Third, we pray to our Father who is “in heaven“.  That’s usually a throwaway line for most of us. We tend to think it means that earth is where we are “down here,” and heaven is where God is, “up there,” which we imagine is “way beyond the blue.” That’s not what it means. It is not a spatial term but a spiritual term. The phrase “in heaven” refers to heaven as the center of the universe and the seat of all authority and power and dominion and greatness.  Therefore, when you say, “Our father in heaven,” you are proclaiming that he has the authority and power to hear you and to help you when you pray.  It is precisely because God is in heaven that he has the power to help you.

You have a “Friend in High Places.”

This is how you pray! In community, with your family, and under authority.  You do not pray alone; you are not left alone and you do not struggle alone. We pray together to the one who is powerful and loving, to the one who CAN effect change and to the one who loves to do so.

And nowhere is this more vividly expressed than in the story to which I already referred.  In Luke 15:11-32, Jesus tells of a foolish son, demanding his inheritance, squandering his wealth and losing everything, money, reputation and self-esteem. He is reduced to feeding the pigs before he comes to his senses and starts the long, wearisome road home to his father to say sorry.  But Jesus gives the familiar tale something of a twist: the father welcomes him. Wholeheartedly, unresevedly and unconditionally.

Jesus wanted his listeners (and us too) to understand what God’s fatherhood looks like.

There are five signs of the father’s welcome:

  1. The kiss, the sign of forgiveness.
  2. The robe, the sign of honor.
  3. The ring, the sign of authority.
  4. The sandals, the sign of freedom.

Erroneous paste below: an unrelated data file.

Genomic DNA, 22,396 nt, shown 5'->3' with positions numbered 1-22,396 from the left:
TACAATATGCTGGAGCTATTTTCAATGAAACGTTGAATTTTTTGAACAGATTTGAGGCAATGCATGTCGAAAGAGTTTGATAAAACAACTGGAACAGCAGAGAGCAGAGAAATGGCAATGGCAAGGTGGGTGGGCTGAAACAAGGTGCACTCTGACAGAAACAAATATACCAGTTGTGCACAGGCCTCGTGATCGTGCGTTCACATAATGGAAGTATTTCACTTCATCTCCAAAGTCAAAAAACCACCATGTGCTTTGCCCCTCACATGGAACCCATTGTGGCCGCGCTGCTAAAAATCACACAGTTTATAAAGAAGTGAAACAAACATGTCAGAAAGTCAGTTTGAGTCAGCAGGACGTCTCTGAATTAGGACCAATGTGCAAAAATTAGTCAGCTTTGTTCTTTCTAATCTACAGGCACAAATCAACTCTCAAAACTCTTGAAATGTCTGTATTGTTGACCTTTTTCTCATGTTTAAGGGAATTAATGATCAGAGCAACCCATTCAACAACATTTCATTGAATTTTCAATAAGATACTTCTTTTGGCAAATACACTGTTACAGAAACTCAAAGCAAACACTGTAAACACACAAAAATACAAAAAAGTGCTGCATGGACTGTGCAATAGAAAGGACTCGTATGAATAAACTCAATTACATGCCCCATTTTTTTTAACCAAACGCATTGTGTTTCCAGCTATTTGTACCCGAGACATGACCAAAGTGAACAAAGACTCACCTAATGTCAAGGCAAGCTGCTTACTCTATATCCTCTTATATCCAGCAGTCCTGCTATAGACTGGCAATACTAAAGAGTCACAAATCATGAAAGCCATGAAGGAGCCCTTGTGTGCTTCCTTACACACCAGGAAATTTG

5. The feast, the sign of a joyful welcome.

And Jeus makes the point: You’ve never done anything that could make God stop loving you.

Aren’t you glad this prayer didn’t begin, “O First Principle, Hallowed be thy name,” or “O Ground of all Being, Give us this day our daily bread.” We wouldn’t have believed that.  That wouldn’t have helped us. We can’t begin with the holliness or justice of God. We can’t begin with the provision of God, either. We begin with the fatherhppd of God and those other things stem from this.

It’s such a powerful principle. If you ever struggle with a sense of frustration or powerlessness or loneliness, these first two words of the Lord’s Prayer are for you! Does anyone care?  Is there anybody up there who cares about me?  Is there anybody up there who watches over me?  Is there anybody up there who knows my name?  And the answer comes back-Yes.  Yes. Yes. There is a God in heaven who cares about you.  And he is called Father.

Speaking for myself, I have three thoughts about my own father.

  • My father carried the heavy suitcase
  • My father had the final word
  • My father wanted me to succeed

He would not let me be burdened more than I could manage. He freed me from the decisions that I couldn’t yet make. And yet he urged me forward to try, and to go for it, to be manly and gutsy about my decisions.

And how much more than that is God…. our Father?